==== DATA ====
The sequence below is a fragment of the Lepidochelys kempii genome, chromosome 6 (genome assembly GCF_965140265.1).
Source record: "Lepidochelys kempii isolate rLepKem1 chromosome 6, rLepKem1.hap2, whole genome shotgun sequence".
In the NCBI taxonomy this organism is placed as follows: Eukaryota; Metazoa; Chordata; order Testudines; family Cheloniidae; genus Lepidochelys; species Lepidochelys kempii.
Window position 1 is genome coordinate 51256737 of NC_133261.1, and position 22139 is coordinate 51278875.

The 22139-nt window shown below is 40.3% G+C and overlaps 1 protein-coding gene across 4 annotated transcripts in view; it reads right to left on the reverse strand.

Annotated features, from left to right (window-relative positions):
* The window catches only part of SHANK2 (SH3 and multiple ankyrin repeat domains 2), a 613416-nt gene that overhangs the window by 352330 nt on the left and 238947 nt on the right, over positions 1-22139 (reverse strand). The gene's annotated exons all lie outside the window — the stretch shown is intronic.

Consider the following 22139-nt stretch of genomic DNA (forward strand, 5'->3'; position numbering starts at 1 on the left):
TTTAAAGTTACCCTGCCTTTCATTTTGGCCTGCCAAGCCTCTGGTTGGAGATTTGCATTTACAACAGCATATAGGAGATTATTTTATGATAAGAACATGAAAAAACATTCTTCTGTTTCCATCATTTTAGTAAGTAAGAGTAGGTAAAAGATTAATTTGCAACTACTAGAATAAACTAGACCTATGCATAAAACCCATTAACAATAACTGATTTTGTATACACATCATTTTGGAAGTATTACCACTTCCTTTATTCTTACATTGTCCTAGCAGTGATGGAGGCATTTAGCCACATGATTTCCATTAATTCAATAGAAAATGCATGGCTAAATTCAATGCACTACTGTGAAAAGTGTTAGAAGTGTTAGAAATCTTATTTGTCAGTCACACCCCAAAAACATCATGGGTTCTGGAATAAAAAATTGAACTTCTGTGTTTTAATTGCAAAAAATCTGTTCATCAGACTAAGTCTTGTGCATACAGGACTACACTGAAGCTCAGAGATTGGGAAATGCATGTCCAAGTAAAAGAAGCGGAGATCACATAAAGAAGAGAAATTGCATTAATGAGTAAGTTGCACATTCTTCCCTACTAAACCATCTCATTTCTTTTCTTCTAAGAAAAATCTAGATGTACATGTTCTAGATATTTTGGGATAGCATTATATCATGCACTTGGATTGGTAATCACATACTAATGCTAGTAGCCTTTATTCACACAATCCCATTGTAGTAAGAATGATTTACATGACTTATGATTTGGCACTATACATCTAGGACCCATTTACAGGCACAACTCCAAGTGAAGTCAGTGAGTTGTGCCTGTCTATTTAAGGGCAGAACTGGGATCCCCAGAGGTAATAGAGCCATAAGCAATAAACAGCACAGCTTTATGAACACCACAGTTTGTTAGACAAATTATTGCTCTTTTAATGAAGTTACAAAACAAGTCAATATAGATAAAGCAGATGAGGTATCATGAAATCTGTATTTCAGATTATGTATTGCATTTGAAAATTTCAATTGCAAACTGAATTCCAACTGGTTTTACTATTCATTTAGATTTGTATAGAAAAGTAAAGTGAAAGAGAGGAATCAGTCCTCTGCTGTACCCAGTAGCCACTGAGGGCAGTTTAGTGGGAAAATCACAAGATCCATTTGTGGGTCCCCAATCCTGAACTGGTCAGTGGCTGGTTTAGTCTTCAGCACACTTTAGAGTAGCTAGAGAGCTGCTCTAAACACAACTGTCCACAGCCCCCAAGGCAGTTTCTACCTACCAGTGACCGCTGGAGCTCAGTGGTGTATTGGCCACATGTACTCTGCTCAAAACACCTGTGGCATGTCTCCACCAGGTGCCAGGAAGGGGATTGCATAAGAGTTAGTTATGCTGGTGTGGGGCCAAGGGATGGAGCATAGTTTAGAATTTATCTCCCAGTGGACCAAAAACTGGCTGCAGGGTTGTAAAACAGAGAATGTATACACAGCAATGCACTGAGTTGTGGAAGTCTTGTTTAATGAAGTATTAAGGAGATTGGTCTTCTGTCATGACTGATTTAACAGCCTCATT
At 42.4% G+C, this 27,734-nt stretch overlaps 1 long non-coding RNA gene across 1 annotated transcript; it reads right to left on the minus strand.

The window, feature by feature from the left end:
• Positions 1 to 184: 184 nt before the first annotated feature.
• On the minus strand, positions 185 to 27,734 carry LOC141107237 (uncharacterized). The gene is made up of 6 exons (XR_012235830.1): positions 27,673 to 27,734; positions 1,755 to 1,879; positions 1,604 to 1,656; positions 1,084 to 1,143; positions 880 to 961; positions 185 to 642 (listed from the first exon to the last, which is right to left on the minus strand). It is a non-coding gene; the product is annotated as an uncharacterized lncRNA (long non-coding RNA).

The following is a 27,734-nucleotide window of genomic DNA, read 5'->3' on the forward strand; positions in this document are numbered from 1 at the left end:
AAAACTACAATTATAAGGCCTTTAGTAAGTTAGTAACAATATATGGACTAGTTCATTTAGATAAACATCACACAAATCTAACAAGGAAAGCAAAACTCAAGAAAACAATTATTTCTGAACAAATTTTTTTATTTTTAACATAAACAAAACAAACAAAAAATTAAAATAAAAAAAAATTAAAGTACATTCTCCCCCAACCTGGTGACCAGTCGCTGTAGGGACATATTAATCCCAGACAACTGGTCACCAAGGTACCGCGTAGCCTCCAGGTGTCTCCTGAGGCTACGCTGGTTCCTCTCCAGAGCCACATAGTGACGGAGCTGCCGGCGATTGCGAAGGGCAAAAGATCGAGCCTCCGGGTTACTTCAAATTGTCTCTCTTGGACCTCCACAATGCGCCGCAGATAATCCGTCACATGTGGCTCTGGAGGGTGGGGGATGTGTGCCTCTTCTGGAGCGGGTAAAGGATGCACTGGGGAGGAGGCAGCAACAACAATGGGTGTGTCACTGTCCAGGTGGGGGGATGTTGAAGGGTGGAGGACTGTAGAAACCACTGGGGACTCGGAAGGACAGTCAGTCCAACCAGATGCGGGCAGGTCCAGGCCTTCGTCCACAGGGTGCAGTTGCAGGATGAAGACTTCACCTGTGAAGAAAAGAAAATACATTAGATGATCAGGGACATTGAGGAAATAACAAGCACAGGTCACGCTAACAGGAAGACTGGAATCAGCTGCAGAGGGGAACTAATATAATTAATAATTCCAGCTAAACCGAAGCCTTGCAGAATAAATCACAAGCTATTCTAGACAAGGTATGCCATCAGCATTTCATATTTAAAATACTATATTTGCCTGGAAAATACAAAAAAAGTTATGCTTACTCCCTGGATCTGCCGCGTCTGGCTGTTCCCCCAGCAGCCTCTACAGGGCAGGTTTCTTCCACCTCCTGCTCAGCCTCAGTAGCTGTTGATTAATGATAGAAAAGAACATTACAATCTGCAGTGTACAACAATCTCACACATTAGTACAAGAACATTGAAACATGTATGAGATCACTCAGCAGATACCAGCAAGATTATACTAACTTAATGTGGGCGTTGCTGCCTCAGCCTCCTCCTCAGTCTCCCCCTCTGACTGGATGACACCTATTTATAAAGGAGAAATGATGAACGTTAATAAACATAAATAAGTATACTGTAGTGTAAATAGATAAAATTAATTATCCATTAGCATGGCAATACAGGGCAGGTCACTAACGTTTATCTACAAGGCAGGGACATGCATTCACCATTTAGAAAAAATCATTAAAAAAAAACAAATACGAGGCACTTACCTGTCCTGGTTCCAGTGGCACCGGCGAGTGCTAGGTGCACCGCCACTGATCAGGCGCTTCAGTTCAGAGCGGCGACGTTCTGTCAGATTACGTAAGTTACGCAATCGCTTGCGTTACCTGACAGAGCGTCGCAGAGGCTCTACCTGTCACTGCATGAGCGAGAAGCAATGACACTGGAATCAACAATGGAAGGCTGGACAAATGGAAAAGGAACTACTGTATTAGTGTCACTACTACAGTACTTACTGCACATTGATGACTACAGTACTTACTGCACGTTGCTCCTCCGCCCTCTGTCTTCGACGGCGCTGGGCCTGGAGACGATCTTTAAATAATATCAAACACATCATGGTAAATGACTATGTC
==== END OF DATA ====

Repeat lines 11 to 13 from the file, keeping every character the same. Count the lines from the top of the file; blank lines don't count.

The window, feature by feature from the left end:
• Positions 1 to 184: 184 nt before the first annotated feature.
• On the minus strand, positions 185 to 27,734 carry LOC141107237 (uncharacterized). The gene is made up of 6 exons (XR_012235830.1): positions 27,673 to 27,734; positions 1,755 to 1,879; positions 1,604 to 1,656; positions 1,084 to 1,143; positions 880 to 961; positions 185 to 642 (listed from the first exon to the last, which is right to left on the minus strand). It is a non-coding gene; the product is annotated as an uncharacterized lncRNA (long non-coding RNA).